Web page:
An end to political persuasions

Twitter will no longer run political ads

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Evelyn Nelson

More stories from Evelyn Nelson

On+Wednesday%2C+Oct.+30%2C+CEO+of+Twitter%2C+Jack+Dorsey%2C+made+several+claims+to+cease+the+production+of+2020+political+ads+on+the+app.+This+comes+as+a+response+to+recent+Facebook+statements+about+not+moderating+political+advertisements.
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An end to political persuasions

On Wednesday, Oct. 30, CEO of Twitter, Jack Dorsey, made several claims to cease the production of 2020 political ads on the app. This comes as a response to recent Facebook statements about not moderating political advertisements.

On Wednesday, Oct. 30, CEO of Twitter, Jack Dorsey, made several claims to cease the production of 2020 political ads on the app. This comes as a response to recent Facebook statements about not moderating political advertisements.

Photo by Submitted

On Wednesday, Oct. 30, CEO of Twitter, Jack Dorsey, made several claims to cease the production of 2020 political ads on the app. This comes as a response to recent Facebook statements about not moderating political advertisements.

Photo by Submitted

Photo by Submitted

On Wednesday, Oct. 30, CEO of Twitter, Jack Dorsey, made several claims to cease the production of 2020 political ads on the app. This comes as a response to recent Facebook statements about not moderating political advertisements.

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As tension between the 2020 election candidates continues to rise, another important element we often do not recognize comes about: the subconscious influence a political ad can place on your beliefs. 

Political strategies are now placed into elements of our daily lives and in places we do not think twice about — social media.

According to CNN News, on Wednesday, Oct. 30 the CEO of Twitter, Jack Dorsey, made several announcements to cease the promotion of political ads as the 2020 election approaches.

Through recent tweets, Dorsey said he believes the political messages should be earned from the public, not materialized or bought.

“A political message earns reach when people decide to follow and account,” Dorsey tweeted. “Paying for reach removes that decision, forcing highly optimized and targeted political messages on people.”

As adult voters swipe through their social media pages, persuasive ads may enter the subconscious mindset and eventually shape a new outlook on the elections. 

This becomes a problem for those who may not be as politically aware, and are filled with information that may not be accurate.

According to Now This News, Twitter’s recent decision serves as a response to the controversy Facebook has received toward the failure to moderate political news and advertisements.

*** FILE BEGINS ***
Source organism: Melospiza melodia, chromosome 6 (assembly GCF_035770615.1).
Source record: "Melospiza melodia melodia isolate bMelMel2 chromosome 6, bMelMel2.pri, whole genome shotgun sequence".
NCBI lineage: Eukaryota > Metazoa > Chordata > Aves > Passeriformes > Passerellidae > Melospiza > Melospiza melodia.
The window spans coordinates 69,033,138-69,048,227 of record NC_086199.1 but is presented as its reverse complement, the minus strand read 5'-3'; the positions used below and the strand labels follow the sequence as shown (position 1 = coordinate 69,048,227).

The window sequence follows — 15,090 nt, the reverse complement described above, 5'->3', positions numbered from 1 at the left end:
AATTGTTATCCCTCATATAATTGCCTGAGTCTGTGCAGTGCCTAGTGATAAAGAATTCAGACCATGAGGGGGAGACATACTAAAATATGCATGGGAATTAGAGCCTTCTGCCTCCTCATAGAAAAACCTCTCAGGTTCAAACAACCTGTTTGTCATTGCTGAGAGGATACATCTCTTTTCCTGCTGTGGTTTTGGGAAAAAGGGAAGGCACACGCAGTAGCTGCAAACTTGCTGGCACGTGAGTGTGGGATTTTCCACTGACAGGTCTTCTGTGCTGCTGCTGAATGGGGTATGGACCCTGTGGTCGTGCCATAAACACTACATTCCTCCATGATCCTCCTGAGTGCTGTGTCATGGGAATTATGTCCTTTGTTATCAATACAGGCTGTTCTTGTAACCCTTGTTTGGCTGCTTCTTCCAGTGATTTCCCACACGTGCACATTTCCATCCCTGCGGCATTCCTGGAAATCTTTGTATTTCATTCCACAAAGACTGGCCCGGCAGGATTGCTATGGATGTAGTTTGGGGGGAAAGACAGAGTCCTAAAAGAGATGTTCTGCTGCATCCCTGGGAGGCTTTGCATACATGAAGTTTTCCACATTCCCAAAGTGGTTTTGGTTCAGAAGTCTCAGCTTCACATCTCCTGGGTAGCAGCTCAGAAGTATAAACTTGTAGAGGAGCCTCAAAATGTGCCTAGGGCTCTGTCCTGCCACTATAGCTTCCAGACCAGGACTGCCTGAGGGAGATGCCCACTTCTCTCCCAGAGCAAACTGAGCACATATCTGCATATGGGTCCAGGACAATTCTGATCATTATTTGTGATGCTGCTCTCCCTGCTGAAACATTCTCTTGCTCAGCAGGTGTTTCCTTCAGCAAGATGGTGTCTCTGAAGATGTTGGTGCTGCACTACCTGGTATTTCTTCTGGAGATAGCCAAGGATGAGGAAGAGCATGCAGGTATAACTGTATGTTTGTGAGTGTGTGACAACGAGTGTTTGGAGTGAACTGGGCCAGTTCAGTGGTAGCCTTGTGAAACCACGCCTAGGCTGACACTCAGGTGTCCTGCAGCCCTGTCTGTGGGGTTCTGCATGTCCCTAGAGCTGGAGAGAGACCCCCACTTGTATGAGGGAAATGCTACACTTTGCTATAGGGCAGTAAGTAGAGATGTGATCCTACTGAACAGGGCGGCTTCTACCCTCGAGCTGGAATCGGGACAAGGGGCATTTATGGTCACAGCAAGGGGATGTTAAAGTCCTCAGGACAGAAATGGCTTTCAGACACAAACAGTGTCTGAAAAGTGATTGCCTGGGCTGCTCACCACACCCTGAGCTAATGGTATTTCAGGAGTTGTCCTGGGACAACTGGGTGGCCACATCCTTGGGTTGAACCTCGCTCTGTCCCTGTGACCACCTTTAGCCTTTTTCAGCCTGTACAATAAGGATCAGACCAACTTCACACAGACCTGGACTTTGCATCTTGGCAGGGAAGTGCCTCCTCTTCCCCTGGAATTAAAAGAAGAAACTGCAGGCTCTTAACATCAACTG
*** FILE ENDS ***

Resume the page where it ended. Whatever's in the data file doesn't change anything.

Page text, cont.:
It comes as a shock to see the political biases unravel throughout apps I use on a regular basis. I know on a daily basis I absorb the content a Facebook or Instagram post has without even questioning its validity.

I am now registered as a first-time voter. My voice in this upcoming election could make a difference in the future I seek to be apart of.

At a Georgetown University speech, Mark Zuckerberg, CEO of Facebook, presented many of his claims to continue the media coverage of political campaigns, according to Business Insider

These claims also were announced in anticipation of Facebook’s release of strong quarterly earnings, with a 29 percent increase in revenue from July to September of 2019

The battle between business and political growth is not a new phenomenon. However, Zuckerberg continues to focus on his personal biases and brush off the real problem at hand.

Politically-endorsed companies now shape the future demographic’s voices into what will benefit the politician and put money into their pockets.

Zuckerberg said he will continue to support political advertisements running on the app, as the company focuses on freedom of expression.

“In a democracy, I do not think it is right for private companies to censor politicians or the news,” Zuckerberg said, according to CNN

As business and economic gain continue to seep into our political world, the concept of political freedom is lost for consumers and those who wish to have their opinion based on truth.

Dorsey concludes his Twitter statement by addressing how this conflict not only affects those connected to politics, but the much larger advertising ecosystem.

“We have witnessed many social movements reach a massive scale without any political advertising. I trust this will only grow,” Dorsey tweeted.

Adults of all ages go to the polls and place their vote; however, this conflict becomes especially important for younger generations and first-time voters.

While scrolling through your social media page, I encourage you to take a second look at the political messages you see. One cute post or scary video can reshape an entire outlook for upcoming voters.

According to Business Insider, an explicit Twitter policy outline is set to release on Nov. 15. The official ban on political advertisements across the app will be in full effect by Nov. 22. 

I am proud to represent a new generation that can shape the future. Large corporations should not compromise the opinions we make for this upcoming election.

For more updates on the advertisement policy, follow Dorsey through @jack on Twitter.

Nelson can be reached at [email protected]. 

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